In 1967, Witt became the first Black graduate of Lynchburg College – now known as the University of Lynchburg.
Annette Stadtherr, director of the university’s multicultural services, said Witt spent her later years visiting the multicultural center with students.
“I think her legacy is making a difference and persevering,” said Stadtherr.
Witt persevered as a Hill City native, who was also part of Dunbar High School’s first Black tennis team.
She became an educator and taught Central Virginia and Southside students for more than three decades.
Witt later became an author and wrote about her experiences.
She even brought family and students to spend summers at a Connecticut tobacco farm.
“It’s not like it was work, but more as educating young folks about hard work and persevering and making a difference,” said Stadtherr.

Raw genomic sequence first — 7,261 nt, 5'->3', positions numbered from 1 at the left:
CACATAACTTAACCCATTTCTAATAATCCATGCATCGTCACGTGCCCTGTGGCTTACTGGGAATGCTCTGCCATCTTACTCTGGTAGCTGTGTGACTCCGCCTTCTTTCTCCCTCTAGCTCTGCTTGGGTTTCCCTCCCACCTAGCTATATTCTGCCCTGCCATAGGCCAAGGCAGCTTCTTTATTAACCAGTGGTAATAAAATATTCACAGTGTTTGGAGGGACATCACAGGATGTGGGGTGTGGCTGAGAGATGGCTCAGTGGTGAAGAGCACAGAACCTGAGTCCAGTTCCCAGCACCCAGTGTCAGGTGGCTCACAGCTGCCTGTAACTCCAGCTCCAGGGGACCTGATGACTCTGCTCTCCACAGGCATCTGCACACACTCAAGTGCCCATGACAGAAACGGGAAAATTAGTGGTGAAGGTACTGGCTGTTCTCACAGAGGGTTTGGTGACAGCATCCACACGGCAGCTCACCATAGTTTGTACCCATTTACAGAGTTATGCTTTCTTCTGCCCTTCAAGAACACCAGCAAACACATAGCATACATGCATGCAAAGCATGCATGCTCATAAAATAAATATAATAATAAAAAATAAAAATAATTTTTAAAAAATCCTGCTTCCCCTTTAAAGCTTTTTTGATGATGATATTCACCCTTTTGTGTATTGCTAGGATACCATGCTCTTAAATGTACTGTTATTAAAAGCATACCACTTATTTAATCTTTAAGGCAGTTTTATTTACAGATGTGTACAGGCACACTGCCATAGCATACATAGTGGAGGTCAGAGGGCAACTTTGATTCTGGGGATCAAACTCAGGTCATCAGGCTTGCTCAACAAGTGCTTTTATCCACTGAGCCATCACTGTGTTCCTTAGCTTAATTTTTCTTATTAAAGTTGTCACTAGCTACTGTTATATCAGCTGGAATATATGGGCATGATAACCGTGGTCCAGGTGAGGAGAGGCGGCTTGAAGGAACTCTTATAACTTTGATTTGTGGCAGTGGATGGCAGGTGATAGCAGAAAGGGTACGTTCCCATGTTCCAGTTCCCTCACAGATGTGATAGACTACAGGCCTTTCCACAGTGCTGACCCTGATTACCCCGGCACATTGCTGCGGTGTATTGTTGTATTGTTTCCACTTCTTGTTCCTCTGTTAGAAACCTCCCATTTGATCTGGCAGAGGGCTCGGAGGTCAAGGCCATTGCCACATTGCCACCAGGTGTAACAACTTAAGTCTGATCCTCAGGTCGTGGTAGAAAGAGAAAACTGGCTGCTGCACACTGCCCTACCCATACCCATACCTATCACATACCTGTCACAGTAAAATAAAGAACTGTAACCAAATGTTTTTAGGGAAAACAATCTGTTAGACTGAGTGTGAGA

For her work, the university created the Helen Mundy Witt Multicultural Service Award – given to those creating a culture of inclusion on campus.
Stadtherr was the first recipient.
“To live in her shadow is just an incredible honor,” said Stadtherr.
Many more live in that shadow through the Helen Mundy Witt Society, dedicated to networking among the university’s Black alumni.
All this to keep Witt’s legacy alive.
“Don’t let one hurdle stop you from continuing what you want. Pursue your dreams at all costs,” said Stadtherr.
A lesson we could all use from this pioneer.